Chart.js with AngularJS and Web API 2.0 – Part 1

After releasing the other Asp.net MVC/Chart.js articles, I received a fair amount of feedback (thank you for that) including requests for more information around entity framework models and the possibility of using Chart.js with AngularJS. So, I thought the best thing to do would be to do another set of turorials and bring Web API 2.0 into the mix as well. But before I get into these, I would just like to say that the following tutorials do not necessarily represent the best way to do things, they are simply a demonstration of how you could do them.  I will leave it to you to determine what are the best methods and frameworks to use in your own projects.

So that you may jump to the parts that interest you the most, the structure of the articles will be as follows:-

Part 1 – Project setup and Entity Framework Model Creation

Part 2 – Basic Chart.js Implementation

Part 3 – AngularJS implementation

At least, that’s the plan….

Before we start with Chart.js with AngularJS it probably worth a visit to the respective sites to understand what these frameworks are and do. Follow the links below (but please come back). You could also download the code, but in this tutorial we will add them to the project via the Nuget Package Manager.

Chart.js
AngularJS

Web API 2.0

Let’s get started. First thing to do is create a new Web API project.

new visual studio project

Then select Web API and change authorisation to none.

new web api project

Now we have our project we will create a very simple model using Entity Framework.

This isn’t really intended to be an EF tutorial but I will take you through some of the steps in order to create a code-first model.

In the Solution Explorer, right-click on the Models folder and add a new class: call it QualityLog.cs (I primarily work in the manufacturing industry, so we will be creating a graph of simple quality issues – probably should have mentioned that in the intro, but here we are).

using System;

using System.ComponentModel.DataAnnotations;

namespace WebApiChartAngular.Models

{

public class QualityRecord {

public int QualityRecordID { get; set; }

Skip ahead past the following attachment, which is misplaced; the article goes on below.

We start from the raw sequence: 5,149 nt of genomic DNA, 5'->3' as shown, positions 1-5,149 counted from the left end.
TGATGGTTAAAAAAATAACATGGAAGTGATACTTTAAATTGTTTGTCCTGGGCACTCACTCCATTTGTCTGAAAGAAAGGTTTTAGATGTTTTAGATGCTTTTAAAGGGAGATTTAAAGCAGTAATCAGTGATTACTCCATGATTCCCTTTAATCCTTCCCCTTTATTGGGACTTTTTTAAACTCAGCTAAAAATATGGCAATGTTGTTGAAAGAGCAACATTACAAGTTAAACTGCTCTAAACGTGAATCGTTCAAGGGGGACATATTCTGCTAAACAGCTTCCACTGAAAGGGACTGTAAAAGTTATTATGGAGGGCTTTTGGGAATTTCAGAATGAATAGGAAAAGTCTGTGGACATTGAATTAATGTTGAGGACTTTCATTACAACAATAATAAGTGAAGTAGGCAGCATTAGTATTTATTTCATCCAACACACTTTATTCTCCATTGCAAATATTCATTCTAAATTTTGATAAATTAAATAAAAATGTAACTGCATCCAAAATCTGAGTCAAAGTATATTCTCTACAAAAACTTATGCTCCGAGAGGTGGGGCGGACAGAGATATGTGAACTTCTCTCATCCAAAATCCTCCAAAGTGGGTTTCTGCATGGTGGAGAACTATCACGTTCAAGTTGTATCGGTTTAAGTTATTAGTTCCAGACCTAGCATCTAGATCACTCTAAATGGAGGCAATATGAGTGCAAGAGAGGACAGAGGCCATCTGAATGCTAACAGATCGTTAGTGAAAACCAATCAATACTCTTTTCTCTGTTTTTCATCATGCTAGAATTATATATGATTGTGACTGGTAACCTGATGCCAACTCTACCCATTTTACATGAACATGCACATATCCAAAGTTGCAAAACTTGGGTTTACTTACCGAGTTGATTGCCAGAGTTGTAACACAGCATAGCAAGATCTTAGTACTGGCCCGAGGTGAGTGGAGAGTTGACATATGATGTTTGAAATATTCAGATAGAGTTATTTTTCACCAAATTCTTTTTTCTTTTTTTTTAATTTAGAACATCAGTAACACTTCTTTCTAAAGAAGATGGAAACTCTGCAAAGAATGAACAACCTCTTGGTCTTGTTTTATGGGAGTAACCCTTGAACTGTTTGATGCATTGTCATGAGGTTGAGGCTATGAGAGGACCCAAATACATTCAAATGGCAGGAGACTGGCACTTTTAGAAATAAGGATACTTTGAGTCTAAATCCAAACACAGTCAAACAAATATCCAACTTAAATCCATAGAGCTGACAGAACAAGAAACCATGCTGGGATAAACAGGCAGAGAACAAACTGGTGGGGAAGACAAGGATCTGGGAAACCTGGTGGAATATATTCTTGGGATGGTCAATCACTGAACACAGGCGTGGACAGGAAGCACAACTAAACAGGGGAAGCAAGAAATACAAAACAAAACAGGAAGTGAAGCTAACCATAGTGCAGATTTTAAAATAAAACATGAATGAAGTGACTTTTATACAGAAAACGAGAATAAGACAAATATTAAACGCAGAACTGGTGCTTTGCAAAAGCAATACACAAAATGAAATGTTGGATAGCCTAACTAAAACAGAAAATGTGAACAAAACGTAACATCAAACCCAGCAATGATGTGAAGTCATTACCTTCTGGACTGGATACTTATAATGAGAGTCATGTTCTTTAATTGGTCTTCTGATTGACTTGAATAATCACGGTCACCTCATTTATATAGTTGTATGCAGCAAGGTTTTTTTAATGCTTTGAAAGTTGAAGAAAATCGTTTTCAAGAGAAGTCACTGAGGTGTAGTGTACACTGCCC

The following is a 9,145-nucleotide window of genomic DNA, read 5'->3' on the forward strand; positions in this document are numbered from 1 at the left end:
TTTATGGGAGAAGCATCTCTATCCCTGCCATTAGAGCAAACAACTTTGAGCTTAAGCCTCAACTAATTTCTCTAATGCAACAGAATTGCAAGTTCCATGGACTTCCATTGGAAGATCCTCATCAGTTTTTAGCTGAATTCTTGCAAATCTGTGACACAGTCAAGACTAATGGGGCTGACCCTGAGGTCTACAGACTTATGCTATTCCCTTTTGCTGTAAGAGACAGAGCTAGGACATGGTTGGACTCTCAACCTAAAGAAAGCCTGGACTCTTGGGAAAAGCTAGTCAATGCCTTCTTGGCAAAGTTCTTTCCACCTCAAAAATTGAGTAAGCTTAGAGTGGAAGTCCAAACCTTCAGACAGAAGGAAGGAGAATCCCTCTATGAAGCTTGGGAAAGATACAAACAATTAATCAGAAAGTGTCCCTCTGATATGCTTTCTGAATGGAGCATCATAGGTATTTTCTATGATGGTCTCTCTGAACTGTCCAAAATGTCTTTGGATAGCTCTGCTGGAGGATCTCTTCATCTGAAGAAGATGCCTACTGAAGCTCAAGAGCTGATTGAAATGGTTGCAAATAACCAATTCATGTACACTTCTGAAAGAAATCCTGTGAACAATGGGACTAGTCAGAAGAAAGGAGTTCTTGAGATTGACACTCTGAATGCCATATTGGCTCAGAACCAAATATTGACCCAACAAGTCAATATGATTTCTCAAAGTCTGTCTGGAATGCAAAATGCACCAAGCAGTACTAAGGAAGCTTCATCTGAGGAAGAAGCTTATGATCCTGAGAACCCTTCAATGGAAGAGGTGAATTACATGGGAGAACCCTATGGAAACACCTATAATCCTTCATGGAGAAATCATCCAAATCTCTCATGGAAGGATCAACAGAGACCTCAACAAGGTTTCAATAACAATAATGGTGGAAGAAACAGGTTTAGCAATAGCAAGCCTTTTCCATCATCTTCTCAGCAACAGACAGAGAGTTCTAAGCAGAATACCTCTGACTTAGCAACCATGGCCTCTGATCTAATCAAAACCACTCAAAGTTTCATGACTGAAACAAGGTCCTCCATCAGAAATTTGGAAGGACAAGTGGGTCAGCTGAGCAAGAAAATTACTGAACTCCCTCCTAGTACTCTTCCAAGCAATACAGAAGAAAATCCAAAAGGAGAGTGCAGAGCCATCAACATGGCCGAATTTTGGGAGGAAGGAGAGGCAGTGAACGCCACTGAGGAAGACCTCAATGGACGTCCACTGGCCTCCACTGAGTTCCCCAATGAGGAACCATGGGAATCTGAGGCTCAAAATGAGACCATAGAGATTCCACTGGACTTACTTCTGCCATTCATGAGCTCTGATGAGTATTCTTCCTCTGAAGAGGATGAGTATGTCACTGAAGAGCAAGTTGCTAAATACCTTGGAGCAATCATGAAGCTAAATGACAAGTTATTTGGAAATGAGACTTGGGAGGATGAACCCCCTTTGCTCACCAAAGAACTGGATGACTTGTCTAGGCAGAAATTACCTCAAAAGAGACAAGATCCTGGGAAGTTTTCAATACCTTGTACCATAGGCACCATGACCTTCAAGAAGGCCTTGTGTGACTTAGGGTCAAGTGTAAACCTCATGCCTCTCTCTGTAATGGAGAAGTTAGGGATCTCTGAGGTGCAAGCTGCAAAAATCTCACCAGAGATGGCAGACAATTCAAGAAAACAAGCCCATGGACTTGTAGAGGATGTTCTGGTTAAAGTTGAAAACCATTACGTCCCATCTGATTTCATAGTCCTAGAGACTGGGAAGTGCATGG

public string PartNumber { get; set; }

public DateTime RecordDate { get; set; }

}

}

Don’t forget to use the “prop tab tab” code snippit short-cut. Also, notice that I have added System.ComponentModel.DataAnnotations but am not actually using them yet – they will come later.

Now we will add a controller. First build the project then right-click on the Controllers folder and select Add -> Controller then select Web API 2.0 Controller with actions:

add web controller

a window will pop up asking for a model and context

select model

Select the QualityRecord model and then, because we have not yet created our data context, we will have Visual Studio create one for us: click on the plus by the Data Context Class. You will then get this window

context class

Click Add to accept the default name, then click add to create the controller.

So now you have a controller and a Entity Framework context, which is quite nice. Go and have a look at the code for those while I wait (the context class will be in your models folder).

Again, this is not an Entity Framework article – there are many goods one out there already – but we will do a few more things before we move on that I will not really explain in much detail. I’m happy to answer questions but I would really recommend you follow some dedicated tutorials. Entity Framework is a lovely thing and you should waste no time learning it!

Back soon with more…..

 

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